James C. Mitchell
Rua António Gonçalves
LT 4, Apt 3A
3040-375 Coimbra, Portugal [email protected]
U.S. phone 520-907-2478
I write to support this proposal and to stress a requirement for the legitimate regulatory activities suggested by Petitioners: to be essential, a program must work. No mandatory bar function should be undertaken without proof that it is likely to achieve its asserted goals. No existing function should be continued without periodic proof of performance.
One State Bar function identified by Petitioners as permissible is enforcing mandatory continuing legal education. Permissible, but unproven. Perhaps in the future it will be possible to reduce wasted time, onerous costs, and the State Bar’s temptation to push political viewpoints. At present, however, MCLE as imposed here fails any realistic standard of necessity for regulation of the practice of law.
Consider the recent appraisal of a distinguished task force appointed by the Georgia Supreme Court to study lawyer competency. After a two-year research project, the task force in 2023 “found no scientific study or empirical evidence to support the claim that compulsory CLE is an effective means of maintaining and enhancing lawyer competence, and after 40 years of mandatory CLE in Georgia and elsewhere, the absence of such support is striking. And yet, mandatory CLE requirements impose real costs upon lawyers, year after year.”
That conclusion is astonishing for its clear-eyed candor. Bar regulators nationwide have avoided any careful examination of MCLE for decades. To my knowledge, the only other state to rigorously study its forced CLE scheme was Michigan. There, the mandate was rescinded, with one Michigan Supreme Court justice finding that it had “no more value than chicken soup.”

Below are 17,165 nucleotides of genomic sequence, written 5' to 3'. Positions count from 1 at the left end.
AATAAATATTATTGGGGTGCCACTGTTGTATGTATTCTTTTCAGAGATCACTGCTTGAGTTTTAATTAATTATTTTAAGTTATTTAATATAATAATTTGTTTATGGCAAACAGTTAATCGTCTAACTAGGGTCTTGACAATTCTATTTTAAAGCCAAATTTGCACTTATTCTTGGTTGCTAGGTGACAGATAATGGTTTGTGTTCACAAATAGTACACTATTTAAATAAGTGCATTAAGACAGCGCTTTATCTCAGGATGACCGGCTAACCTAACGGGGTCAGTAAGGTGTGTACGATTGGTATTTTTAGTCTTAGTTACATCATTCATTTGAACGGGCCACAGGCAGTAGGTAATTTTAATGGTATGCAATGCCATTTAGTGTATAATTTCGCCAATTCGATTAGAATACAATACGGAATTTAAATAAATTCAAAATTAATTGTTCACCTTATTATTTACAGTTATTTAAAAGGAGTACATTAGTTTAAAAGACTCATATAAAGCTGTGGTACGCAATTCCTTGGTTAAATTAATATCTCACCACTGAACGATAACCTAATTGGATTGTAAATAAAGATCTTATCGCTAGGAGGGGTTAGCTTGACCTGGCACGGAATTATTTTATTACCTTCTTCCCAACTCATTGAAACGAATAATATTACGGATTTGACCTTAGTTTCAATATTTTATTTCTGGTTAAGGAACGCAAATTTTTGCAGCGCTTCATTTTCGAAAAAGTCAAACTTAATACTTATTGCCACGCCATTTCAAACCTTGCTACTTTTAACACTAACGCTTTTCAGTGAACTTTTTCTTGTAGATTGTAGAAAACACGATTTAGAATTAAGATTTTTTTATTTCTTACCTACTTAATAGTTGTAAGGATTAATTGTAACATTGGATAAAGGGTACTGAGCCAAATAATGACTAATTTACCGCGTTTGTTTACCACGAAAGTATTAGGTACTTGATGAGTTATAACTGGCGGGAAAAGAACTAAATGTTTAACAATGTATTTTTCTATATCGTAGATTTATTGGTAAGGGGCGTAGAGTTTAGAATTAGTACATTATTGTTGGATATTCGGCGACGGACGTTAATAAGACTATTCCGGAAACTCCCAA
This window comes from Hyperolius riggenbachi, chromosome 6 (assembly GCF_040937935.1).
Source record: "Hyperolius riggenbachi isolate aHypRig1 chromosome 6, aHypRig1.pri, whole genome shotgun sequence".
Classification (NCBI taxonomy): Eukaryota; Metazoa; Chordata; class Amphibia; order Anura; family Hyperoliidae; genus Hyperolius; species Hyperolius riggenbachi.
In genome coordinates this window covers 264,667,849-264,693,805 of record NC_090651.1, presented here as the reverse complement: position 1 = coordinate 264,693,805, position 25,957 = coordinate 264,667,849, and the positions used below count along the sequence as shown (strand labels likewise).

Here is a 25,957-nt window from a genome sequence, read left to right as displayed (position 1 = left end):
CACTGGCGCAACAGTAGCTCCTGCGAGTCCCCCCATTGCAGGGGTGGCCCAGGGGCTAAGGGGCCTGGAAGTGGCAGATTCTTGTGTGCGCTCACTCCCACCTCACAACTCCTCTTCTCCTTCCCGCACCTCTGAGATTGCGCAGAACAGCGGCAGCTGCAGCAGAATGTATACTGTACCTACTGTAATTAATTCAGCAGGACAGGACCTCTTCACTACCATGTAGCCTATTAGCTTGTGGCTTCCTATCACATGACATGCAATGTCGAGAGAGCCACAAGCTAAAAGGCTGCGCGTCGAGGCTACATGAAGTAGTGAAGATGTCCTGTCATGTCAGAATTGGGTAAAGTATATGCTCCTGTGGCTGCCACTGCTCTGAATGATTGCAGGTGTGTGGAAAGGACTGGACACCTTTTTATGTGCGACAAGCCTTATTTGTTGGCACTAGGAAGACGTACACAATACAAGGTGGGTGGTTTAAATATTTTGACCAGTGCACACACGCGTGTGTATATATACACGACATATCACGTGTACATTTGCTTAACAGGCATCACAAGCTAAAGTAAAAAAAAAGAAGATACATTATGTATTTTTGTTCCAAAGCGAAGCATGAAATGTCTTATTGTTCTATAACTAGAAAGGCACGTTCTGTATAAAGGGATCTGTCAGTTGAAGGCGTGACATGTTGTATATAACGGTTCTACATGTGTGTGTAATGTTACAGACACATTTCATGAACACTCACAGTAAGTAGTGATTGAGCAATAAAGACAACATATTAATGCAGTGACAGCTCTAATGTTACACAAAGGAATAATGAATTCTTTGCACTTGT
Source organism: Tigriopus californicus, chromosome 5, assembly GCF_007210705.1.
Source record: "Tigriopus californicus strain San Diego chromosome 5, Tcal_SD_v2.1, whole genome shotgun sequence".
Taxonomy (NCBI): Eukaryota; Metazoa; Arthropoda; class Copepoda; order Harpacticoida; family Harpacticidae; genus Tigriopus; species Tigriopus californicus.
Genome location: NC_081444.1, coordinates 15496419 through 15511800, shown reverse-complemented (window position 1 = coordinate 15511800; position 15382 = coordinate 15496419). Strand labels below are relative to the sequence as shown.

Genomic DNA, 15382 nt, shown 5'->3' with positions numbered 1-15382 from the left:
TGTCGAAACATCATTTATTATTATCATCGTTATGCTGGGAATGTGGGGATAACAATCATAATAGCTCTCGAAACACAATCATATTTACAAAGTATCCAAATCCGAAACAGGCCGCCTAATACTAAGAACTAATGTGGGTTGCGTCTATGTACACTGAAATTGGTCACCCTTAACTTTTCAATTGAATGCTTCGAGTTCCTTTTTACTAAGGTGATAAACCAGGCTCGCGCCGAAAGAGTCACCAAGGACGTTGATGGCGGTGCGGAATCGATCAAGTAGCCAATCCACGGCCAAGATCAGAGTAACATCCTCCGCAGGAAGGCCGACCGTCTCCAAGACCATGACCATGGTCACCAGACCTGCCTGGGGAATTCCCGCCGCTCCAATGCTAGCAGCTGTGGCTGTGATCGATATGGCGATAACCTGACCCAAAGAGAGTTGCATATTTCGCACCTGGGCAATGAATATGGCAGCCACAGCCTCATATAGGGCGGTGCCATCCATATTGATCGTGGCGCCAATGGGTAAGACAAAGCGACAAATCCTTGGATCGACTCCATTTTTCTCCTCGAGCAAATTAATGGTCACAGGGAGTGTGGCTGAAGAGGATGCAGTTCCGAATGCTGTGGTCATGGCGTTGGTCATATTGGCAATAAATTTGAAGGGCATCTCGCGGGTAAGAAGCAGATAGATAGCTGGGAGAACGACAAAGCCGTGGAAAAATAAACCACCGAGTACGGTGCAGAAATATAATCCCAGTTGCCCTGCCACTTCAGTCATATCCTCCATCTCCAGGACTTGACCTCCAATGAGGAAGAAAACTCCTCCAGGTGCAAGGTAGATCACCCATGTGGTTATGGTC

MCLE’s futility is obvious to millions of its dragooned customers, but a hard sell to bar associations that cherish their cut of the course fees and the warm fuzzy bragging rights for promoting “education.” As I noted in 1999, MCLE represents “the unseemly mating of cash cow and public relations bull.” Our State Bar once boasted about the profit it was making, apparently forgetting that the State Bar’s CLE profit was the members’ loss.
As the Georgia report indicates, customary rationalizations for compelled CLE are crumbling in their vacuum of verifiable value. Over the years, however, some MCLE supporters have attempted to thwart informed criticism by arguing that the mandate is a done deal. “That train has left the station,” they say.
Yes, but what a muddled metaphor. Nobody ever bought an overpriced train ticket for the purpose of leaving a station. Travelers want to get somewhere. MCLE’s asserted destination was always a mirage, a mythical land where forced torpid seminars protect the public and ensure that all the lawyers are above average. That train has not arrived. For all we know, it’s off the rails and spinning its wheels in the desert sand somewhere, feigning optimism by puffing, “I think I can, I think I can….”
But it can’t, given the proven paucity of evidence supporting it. That train is a half-century late in some states, thirty-five years in Arizona. This is no way to run a railroad or regulate a learned profession.
Petitioners’ proposal would help eliminate the mandatory bar mission creep that sucked Arizona into the MCLE swamp. It could help lead to MCLE's elimination or at least to substantial mitigation of its harm. I therefore respectfully ask this Court to approve the requested rule.
The Georgia Task Force report:
(I am a former member of the State Bar of Arizona. Resigned in good standing upon retiring and moving to Portugal.)